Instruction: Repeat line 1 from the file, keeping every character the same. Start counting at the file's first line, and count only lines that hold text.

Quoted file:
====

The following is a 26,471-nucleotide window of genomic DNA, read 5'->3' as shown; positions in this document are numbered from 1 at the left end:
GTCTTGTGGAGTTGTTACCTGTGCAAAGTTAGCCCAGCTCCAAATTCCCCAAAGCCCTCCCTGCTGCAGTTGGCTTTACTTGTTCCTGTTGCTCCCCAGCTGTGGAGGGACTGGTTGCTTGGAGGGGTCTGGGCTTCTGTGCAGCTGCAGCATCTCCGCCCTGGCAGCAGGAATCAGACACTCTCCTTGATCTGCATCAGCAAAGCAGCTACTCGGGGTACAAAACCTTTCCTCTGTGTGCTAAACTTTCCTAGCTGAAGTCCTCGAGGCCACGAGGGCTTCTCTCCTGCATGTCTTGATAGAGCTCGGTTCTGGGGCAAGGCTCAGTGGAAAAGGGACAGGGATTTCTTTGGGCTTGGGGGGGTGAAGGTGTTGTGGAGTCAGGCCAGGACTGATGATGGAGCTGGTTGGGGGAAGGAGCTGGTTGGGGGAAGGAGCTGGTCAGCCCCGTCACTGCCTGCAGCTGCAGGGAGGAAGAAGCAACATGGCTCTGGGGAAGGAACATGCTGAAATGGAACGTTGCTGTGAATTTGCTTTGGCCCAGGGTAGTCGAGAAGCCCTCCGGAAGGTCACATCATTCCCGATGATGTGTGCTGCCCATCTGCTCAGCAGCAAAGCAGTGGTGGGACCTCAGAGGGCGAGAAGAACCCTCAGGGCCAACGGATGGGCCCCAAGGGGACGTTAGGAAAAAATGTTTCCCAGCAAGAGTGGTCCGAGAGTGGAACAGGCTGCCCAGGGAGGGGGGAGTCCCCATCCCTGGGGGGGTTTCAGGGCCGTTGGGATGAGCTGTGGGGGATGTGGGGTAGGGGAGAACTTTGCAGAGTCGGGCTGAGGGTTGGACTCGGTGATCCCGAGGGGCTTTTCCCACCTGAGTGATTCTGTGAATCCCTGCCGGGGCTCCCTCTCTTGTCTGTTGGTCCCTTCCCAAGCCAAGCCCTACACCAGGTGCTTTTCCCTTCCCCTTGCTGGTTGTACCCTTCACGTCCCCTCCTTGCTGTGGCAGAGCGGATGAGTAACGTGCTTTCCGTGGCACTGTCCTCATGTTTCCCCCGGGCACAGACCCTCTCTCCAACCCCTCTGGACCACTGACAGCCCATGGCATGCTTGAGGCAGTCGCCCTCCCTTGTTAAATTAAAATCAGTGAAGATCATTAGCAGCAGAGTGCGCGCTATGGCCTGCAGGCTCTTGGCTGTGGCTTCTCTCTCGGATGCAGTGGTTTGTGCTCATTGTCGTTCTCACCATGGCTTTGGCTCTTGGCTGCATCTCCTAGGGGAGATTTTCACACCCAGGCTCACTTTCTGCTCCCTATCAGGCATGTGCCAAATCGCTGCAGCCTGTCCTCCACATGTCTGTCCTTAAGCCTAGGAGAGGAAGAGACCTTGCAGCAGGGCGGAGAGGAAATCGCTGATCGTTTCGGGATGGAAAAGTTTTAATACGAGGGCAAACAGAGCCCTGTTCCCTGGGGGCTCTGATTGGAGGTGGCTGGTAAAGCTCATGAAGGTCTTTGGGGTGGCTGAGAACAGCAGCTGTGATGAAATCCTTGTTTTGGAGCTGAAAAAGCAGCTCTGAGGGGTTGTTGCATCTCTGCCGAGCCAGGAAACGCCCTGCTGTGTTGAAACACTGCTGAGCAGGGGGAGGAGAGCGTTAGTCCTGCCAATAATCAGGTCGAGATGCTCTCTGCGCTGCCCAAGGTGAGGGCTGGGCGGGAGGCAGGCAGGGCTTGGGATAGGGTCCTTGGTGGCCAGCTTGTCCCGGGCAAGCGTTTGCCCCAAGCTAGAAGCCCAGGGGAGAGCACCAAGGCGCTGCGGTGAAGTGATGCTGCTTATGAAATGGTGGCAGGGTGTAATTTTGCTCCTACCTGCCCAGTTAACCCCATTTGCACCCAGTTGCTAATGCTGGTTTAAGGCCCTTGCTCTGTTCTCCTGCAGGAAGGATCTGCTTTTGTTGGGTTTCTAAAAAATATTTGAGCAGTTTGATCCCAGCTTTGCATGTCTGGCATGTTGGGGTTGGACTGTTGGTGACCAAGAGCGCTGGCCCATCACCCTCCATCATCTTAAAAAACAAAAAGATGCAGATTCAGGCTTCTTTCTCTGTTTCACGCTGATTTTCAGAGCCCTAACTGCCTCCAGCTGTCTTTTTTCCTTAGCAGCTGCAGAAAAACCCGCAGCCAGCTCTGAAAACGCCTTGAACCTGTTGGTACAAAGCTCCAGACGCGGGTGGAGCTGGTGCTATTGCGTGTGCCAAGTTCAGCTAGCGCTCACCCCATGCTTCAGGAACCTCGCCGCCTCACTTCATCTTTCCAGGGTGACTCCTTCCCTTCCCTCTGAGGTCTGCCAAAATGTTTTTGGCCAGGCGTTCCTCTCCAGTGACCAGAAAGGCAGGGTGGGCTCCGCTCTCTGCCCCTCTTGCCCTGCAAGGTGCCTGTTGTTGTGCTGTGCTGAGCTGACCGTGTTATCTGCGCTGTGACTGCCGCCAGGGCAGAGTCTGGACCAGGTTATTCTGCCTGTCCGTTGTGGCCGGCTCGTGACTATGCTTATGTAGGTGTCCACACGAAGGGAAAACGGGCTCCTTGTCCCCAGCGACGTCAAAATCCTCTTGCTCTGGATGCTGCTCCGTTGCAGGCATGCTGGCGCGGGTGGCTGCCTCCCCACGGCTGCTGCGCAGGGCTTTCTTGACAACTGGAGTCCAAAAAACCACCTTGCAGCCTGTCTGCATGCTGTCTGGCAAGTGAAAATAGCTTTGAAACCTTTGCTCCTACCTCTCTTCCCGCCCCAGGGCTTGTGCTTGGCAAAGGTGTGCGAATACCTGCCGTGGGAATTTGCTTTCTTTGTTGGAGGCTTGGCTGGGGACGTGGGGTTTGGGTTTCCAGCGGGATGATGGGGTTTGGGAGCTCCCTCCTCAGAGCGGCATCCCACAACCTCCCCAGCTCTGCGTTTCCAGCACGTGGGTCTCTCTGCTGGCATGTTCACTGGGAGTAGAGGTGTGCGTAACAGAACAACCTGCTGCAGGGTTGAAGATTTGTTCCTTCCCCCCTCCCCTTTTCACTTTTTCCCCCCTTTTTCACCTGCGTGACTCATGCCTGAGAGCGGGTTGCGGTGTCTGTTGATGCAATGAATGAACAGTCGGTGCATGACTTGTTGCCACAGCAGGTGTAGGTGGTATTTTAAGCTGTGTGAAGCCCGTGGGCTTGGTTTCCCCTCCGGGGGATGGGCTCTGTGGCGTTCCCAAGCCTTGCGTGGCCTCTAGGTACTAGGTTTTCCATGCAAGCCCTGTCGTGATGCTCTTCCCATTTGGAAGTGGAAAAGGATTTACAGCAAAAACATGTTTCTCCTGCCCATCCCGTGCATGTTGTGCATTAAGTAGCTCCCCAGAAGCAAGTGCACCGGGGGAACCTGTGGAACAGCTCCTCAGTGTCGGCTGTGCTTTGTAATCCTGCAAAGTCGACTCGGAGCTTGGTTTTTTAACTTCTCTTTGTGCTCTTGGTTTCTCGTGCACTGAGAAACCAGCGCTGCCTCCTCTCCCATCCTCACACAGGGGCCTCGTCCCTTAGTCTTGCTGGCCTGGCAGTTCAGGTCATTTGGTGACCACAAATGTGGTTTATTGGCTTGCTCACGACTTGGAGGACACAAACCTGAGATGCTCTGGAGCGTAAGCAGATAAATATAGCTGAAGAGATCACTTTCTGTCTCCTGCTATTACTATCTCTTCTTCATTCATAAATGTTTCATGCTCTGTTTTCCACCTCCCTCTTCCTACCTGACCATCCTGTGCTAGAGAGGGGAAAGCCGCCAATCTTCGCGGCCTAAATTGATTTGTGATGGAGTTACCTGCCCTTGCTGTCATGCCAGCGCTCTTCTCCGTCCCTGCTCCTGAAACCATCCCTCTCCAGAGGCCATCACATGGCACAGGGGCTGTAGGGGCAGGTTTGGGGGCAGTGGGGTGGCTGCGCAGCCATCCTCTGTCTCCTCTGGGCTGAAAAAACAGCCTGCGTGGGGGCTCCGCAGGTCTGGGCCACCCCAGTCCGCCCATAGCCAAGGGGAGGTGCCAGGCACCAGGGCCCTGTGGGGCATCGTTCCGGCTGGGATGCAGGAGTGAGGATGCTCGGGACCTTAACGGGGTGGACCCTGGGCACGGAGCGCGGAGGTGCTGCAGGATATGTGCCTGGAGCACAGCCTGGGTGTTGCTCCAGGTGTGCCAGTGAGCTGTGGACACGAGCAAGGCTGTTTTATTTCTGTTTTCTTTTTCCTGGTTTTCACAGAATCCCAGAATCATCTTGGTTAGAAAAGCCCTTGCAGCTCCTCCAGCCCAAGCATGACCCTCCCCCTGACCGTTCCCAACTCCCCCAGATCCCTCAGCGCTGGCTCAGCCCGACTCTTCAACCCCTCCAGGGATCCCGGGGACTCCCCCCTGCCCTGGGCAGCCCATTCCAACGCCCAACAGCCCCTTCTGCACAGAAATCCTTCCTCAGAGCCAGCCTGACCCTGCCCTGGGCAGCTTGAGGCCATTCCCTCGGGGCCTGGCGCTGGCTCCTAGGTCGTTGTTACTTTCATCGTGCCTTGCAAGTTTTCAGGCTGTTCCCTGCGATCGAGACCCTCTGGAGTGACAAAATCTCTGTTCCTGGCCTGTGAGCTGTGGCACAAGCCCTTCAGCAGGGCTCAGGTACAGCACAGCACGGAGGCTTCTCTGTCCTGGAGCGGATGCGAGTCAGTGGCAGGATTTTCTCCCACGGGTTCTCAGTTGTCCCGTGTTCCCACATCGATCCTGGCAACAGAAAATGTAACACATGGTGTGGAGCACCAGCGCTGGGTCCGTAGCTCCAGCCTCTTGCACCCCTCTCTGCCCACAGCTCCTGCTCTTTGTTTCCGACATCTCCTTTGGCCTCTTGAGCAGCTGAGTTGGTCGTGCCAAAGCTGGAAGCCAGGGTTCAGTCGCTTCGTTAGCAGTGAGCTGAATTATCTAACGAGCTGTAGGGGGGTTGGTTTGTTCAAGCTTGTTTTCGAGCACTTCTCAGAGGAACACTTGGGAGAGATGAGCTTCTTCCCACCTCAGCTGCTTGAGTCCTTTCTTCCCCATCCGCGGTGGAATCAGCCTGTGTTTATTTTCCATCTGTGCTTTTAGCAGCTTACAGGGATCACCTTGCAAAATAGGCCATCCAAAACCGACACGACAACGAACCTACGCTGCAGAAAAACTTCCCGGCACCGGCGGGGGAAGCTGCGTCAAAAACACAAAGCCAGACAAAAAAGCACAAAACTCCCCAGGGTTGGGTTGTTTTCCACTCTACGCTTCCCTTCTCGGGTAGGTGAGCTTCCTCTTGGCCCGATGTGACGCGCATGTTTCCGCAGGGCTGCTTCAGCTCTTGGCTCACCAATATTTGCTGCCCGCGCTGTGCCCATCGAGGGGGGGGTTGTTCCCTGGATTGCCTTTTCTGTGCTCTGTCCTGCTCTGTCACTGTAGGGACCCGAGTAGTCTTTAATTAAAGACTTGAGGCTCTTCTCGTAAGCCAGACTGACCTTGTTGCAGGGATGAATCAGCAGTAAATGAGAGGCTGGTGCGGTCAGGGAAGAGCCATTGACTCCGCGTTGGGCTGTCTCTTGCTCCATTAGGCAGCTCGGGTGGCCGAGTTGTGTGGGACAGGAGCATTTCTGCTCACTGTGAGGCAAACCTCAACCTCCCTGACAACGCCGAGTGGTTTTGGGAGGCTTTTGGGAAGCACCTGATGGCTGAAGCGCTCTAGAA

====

The following is a 26,471-nucleotide window of genomic DNA, read 5'->3' as shown; positions in this document are numbered from 1 at the left end: